Scottish football would not allow it, so there is no chance this is even remotely possible. As long as they can compete well against European clubs on a consistent basis in the Champions League, then any talk of the Premier League is just premature.

Drawing Against The Arsenal Invincibles Team

What can you remember about the Arsenal Invincibles team you drew 1-1 with?

I always felt like we had an advantage playing at home, regardless of who we were playing. It’s hard to explain it, but with the crowd in the back and your comfort and knowledge of the situation playing at home it was a massive benefit to us.

You don’t have to travel, you stay near the stadium once you finish training and I remember having a great session before the game and then just having home comforts right at your fingertips.

We believed we could give Arsenal a good fight at home, despite the fact they were unbeaten champions. They may have been the Invincibles, but that was not our concern. There were so many factors we could control.

But also what made it exciting were the parts that were outside of our control as well. Things like the referee, the weather, the pitch, the opponent, they show up on the night you play and we knew we were in charge of the factors we could control.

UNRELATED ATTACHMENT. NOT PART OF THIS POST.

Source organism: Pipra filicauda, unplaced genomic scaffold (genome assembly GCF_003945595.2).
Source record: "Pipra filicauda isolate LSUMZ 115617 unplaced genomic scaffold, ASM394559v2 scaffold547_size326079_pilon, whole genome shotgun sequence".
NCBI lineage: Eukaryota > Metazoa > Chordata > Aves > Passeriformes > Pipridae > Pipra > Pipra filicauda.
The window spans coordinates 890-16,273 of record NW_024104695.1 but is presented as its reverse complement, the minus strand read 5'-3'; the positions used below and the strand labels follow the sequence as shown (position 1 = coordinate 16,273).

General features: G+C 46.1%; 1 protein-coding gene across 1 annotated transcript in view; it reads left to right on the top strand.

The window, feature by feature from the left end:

The game showed this as well; we weren’t afraid of Pires, Henry, Vieira, or any of those players. They played a huge part of Arsenal’s history, but we were willing to play our way, our style and we managed to get a really important point against them.

Brattbakk On Scoring Against Celtic

Did it hurt scoring against former side Celtic in 2001, or did you have a point to prove?

I’ve been scoring against former sides for a long time. I scored against Celtic of course, I scored against Copenhagen and I scored against Rosenborg. I’ve never seen it as a point to prove, but I can understand players who don’t want to celebrate too much if you score against a team who you played for after many years.

I always thought players should celebrate when they score, so I had nothing to prove during my career and I think I made the most out of the opportunities that were afforded to me.

Norway’s Next Big Star

Scandinavian football is producing some top talent, who is the next star to come out of Norway that will make an impact on European football?

Manchester City have got a lot of talented youngsters, but I have been really impressed by Oscar Bobb. He has made a really strong impression already and I heard rumours that City had to turn down a £50 million bid from someone for him.

It just shows you that there are players who are willing to take the step early enough. Staying in Norway can possibly reduce the type of opportunities you can get, but players like Bobb are heading over to England to play in these great Under-18 teams and then taking their opportunities to make it in the senior team.

I wish I could tell you who exactly is going to be the next great star from Scandinavia, but the influence of Erling Haaland and Martin Odegaard means every young player in Norway has the motivation to push on and try to make it.